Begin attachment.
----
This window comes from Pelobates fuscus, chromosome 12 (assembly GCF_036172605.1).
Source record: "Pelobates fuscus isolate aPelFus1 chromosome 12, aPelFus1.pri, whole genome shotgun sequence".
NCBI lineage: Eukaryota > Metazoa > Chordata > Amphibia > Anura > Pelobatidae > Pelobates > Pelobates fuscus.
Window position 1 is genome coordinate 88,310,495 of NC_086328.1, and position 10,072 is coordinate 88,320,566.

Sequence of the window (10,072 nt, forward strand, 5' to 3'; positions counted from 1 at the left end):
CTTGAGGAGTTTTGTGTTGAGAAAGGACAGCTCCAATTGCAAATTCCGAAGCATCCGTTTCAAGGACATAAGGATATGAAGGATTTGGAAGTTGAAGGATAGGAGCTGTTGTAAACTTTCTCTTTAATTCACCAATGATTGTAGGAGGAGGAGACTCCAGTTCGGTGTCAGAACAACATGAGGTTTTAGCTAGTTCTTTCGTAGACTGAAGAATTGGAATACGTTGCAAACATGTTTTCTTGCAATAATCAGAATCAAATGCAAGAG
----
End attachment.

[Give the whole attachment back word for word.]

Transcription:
This window comes from Pelobates fuscus, chromosome 12 (assembly GCF_036172605.1).
Source record: "Pelobates fuscus isolate aPelFus1 chromosome 12, aPelFus1.pri, whole genome shotgun sequence".
NCBI lineage: Eukaryota > Metazoa > Chordata > Amphibia > Anura > Pelobatidae > Pelobates > Pelobates fuscus.
Window position 1 is genome coordinate 88,310,495 of NC_086328.1, and position 10,072 is coordinate 88,320,566.

Sequence of the window (10,072 nt, forward strand, 5' to 3'; positions counted from 1 at the left end):
CTTGAGGAGTTTTGTGTTGAGAAAGGACAGCTCCAATTGCAAATTCCGAAGCATCCGTTTCAAGGACATAAGGATATGAAGGATTTGGAAGTTGAAGGATAGGAGCTGTTGTAAACTTTCTCTTTAATTCACCAATGATTGTAGGAGGAGGAGACTCCAGTTCGGTGTCAGAACAACATGAGGTTTTAGCTAGTTCTTTCGTAGACTGAAGAATTGGAATACGTTGCAAACATGTTTTCTTGCAATAATCAGAATCAAATGCAAGAG